Monthly Archives: September 2014

Perception

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Perception

“Victor Frankl was a Jewish psychiatrist who spent three years during World War II living under unspeakable circumstances in several of the most notorious Nazi concentration camps. While imprisoned, Frankl realized he had one single freedom left: He had the power to determine his response to the horror unfolding around him.” (Enayati, CNN ) Frankl controlled his perception of his horrible environment to survive the atrocities surrounding him and those he endured during the holocaust.

Goldstein, our textbook’s author, defines perception as experiences resulting from stimulation of the senses. Our lesson plunges a bit deeper and describes perception as the recognition, organization, and, interpretation of information from our sensory experiences. Stimulus of our senses happens in all that we do on a daily basis. For example, Frankl probably experienced the stimuli thru all senses. Murder and abuse were common in concentration camps. I would assume he experienced the sight and smell of a dead and decaying body. He could have lived through the sounds of others being tortured, the feel of cold nights, and the taste of rotten scraps of food. All of these stimuli flowed to his brain for processing. Instead of allowing his current environment influence his reaction to the stimuli, he made the insightful determination that he had the power to control his mind and thoughts.  He controlled his reactions to safeguard his own sanity.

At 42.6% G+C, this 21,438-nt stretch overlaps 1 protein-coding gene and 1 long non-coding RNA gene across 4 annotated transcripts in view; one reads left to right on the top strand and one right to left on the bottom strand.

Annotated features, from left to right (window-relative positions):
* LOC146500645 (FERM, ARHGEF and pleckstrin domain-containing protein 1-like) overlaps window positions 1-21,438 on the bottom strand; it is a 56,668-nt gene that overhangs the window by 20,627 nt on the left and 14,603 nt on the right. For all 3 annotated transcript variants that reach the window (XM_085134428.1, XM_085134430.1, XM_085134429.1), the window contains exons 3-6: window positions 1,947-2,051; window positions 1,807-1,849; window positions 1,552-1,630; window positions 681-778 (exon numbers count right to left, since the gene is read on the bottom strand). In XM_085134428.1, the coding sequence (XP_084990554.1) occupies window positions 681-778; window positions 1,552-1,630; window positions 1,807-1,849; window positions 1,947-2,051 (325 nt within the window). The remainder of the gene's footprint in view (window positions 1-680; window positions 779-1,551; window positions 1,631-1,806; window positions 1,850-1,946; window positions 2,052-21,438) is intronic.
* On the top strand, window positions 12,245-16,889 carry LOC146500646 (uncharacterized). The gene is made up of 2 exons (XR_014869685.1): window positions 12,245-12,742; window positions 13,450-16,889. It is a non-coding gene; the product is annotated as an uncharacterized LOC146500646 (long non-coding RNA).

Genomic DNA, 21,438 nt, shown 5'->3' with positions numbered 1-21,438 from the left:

In conclusion, a person’s perception is the processing of the stimulus received from via their senses. Perception also involves the processing of the stimuli and follows with a reaction to the provocations. Victor Frankl mentally rose above his horrific circumstances. He focused on past experiences and some possible future experiences to put himself in a healthier mental place. He was determined to survive. “Between stimulus and response there is a space. In that space is our power to choose our response. In our response lies our growth and our freedom.”(Victory Frankl, brainy quote)

 

Enayati, Amanda. “The Power of Perceptions: Imagining the Reality You Want.” CNN. CNN, 14 Apr. 2012. Web. 17 Sept. 2014. <http://www.cnn.com/2012/04/11/health/enayati-power-perceptions-imagination/>.

Frankl, Victor. Brainy Quote. Xplore, Inc., 1 Jan. 2001. Web. 17 Sept. 2014. <www.brainyquote.com>.

Perception Starts At The Receptors: Top-Down Processing

Perception Starts At The Receptors: Top-Down Processing